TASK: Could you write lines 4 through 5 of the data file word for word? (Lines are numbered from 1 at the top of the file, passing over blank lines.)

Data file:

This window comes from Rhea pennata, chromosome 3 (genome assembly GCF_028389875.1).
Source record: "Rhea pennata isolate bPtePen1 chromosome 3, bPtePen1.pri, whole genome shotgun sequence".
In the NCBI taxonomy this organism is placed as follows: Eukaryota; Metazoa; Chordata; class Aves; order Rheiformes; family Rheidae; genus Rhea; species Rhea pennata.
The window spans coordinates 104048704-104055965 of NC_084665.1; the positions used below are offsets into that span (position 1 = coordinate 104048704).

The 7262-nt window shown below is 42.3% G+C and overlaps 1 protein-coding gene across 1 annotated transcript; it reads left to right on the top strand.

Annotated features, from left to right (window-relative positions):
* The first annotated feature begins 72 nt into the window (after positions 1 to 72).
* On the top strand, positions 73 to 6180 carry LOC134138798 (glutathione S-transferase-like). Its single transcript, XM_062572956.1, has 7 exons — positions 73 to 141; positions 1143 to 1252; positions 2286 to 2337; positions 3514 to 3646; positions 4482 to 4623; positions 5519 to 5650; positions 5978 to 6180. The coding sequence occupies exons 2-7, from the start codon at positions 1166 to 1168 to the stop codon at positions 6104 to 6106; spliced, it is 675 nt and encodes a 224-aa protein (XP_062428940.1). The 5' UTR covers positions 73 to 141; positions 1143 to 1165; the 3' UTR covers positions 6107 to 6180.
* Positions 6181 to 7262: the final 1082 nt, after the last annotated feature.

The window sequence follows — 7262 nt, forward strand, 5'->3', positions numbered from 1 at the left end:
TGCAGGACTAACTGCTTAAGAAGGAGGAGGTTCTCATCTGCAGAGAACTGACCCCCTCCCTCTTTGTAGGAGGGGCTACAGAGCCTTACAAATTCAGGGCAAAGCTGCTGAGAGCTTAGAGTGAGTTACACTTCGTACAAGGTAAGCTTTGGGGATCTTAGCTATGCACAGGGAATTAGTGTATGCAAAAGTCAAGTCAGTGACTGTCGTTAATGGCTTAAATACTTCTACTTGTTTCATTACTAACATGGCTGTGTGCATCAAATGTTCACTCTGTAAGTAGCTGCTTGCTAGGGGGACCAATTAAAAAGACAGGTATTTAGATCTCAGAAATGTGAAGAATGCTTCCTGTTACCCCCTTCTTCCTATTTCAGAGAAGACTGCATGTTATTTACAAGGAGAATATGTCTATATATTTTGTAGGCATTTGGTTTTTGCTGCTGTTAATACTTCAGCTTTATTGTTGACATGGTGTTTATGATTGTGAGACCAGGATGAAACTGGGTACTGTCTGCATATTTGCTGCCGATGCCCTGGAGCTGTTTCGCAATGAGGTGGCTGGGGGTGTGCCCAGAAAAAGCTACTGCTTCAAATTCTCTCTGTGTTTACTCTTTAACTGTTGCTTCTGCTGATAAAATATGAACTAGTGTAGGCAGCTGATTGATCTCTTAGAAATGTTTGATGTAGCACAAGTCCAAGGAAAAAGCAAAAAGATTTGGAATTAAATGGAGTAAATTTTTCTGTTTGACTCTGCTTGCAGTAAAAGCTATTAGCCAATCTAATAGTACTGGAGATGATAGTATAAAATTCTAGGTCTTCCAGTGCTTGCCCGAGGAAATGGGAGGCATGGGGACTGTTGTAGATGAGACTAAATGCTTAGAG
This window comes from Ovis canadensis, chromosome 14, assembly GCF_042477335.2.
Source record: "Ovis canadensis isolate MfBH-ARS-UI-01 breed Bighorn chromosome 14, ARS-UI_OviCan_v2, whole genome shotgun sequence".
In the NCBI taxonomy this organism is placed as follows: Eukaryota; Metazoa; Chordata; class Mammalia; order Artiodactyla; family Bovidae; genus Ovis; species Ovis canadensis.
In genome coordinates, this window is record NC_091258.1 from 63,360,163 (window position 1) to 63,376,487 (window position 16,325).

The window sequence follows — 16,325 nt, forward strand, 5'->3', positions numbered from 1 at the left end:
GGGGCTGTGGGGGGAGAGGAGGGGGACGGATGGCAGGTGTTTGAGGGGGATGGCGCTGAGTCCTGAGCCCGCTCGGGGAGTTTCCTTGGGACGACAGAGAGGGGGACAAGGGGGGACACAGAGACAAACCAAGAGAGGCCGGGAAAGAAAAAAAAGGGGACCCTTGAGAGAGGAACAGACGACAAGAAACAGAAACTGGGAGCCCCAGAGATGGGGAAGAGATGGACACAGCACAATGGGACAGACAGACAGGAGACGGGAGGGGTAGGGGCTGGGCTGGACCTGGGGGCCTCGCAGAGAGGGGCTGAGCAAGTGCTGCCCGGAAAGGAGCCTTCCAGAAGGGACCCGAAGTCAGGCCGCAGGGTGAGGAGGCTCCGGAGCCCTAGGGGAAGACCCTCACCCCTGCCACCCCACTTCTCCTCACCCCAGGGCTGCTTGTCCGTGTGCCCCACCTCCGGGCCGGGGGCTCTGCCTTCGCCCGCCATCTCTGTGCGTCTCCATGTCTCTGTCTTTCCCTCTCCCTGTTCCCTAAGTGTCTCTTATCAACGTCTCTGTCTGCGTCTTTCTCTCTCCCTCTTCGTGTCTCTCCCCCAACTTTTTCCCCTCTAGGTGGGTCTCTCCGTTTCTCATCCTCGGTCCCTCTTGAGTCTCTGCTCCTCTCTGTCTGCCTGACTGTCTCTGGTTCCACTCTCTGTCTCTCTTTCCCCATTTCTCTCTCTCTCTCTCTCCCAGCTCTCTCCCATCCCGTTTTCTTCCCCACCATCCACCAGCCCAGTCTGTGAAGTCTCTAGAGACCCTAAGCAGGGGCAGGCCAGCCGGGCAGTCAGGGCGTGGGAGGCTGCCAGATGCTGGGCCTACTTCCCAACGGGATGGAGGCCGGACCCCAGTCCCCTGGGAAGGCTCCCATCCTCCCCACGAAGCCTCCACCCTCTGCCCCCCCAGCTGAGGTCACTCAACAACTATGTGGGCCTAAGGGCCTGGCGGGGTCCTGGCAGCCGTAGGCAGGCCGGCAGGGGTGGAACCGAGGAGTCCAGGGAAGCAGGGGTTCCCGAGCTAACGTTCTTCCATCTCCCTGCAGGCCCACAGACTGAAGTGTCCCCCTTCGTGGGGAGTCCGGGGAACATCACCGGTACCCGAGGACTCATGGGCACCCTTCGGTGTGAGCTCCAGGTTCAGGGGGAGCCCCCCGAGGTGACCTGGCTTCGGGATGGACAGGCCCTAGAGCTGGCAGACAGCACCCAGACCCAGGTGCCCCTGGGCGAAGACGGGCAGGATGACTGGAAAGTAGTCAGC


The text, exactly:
The window spans coordinates 104048704-104055965 of NC_084665.1; the positions used below are offsets into that span (position 1 = coordinate 104048704).

The 7262-nt window shown below is 42.3% G+C and overlaps 1 protein-coding gene across 1 annotated transcript; it reads left to right on the top strand.